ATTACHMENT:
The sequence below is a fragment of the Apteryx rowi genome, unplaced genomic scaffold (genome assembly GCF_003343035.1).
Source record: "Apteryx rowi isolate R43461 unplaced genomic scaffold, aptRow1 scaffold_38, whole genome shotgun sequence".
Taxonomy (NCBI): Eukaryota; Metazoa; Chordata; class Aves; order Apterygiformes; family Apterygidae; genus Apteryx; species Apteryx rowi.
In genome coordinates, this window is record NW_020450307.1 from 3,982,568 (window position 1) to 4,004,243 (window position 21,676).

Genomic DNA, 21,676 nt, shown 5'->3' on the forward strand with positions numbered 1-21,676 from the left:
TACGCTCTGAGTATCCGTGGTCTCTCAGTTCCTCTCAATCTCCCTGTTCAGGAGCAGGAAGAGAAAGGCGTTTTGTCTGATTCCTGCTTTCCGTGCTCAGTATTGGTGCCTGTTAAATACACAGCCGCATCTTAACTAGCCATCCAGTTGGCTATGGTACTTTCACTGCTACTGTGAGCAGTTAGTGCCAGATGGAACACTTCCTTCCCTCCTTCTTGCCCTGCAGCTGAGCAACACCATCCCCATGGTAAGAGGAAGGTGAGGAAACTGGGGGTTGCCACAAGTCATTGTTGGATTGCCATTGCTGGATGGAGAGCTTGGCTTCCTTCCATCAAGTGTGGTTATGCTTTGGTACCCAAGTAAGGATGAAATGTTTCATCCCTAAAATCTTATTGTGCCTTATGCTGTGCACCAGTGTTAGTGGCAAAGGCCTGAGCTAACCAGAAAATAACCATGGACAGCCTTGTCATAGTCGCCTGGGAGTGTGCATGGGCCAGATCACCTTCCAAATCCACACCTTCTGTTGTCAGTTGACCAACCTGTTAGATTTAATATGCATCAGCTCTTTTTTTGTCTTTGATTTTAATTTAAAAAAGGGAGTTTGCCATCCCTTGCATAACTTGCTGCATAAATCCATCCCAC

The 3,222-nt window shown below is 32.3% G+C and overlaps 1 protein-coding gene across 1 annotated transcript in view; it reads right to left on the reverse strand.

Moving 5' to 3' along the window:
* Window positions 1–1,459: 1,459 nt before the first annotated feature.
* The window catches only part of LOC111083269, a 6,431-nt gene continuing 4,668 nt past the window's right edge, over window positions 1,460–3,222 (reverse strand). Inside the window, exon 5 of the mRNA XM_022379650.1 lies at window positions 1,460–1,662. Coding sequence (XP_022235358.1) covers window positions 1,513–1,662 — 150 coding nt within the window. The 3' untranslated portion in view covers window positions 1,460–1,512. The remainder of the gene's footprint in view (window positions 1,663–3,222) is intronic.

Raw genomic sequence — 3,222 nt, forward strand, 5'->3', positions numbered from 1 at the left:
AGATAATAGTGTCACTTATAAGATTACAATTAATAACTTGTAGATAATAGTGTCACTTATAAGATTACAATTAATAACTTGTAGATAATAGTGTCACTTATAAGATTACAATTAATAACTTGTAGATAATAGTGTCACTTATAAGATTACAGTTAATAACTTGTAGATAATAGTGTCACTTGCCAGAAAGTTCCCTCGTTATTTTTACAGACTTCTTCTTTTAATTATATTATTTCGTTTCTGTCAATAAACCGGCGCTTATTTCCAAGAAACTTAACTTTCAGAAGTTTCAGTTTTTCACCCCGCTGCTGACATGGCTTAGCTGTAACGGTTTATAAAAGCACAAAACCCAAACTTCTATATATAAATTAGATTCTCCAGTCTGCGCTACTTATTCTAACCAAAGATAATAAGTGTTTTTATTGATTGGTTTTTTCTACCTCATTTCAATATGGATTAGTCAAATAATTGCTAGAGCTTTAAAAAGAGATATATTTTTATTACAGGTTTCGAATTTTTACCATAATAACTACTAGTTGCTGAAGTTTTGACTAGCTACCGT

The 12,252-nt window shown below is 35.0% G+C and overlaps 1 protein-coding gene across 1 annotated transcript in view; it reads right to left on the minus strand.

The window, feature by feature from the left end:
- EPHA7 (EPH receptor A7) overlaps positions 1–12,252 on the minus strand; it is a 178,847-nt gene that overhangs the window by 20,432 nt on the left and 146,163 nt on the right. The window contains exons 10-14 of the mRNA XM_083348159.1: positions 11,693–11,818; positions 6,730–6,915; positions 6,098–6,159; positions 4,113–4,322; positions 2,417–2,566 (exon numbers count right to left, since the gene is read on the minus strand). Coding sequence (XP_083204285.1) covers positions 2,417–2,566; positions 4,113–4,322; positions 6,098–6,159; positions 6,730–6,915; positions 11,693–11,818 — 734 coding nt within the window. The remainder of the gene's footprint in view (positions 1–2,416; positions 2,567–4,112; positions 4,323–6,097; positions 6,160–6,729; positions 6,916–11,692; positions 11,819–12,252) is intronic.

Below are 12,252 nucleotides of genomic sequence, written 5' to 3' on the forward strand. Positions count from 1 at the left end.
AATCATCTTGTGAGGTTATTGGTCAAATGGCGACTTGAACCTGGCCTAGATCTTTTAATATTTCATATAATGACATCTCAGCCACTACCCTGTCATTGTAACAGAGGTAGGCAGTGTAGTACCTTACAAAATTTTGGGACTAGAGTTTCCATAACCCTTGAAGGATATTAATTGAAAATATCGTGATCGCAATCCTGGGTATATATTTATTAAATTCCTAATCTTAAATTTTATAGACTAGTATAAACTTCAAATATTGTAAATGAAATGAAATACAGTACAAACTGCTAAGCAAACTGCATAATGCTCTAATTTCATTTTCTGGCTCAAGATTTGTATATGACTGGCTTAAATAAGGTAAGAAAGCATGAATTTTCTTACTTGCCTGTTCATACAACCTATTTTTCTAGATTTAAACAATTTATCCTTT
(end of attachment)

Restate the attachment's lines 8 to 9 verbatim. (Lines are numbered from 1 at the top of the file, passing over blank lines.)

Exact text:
Moving 5' to 3' along the window:
* Window positions 1–1,459: 1,459 nt before the first annotated feature.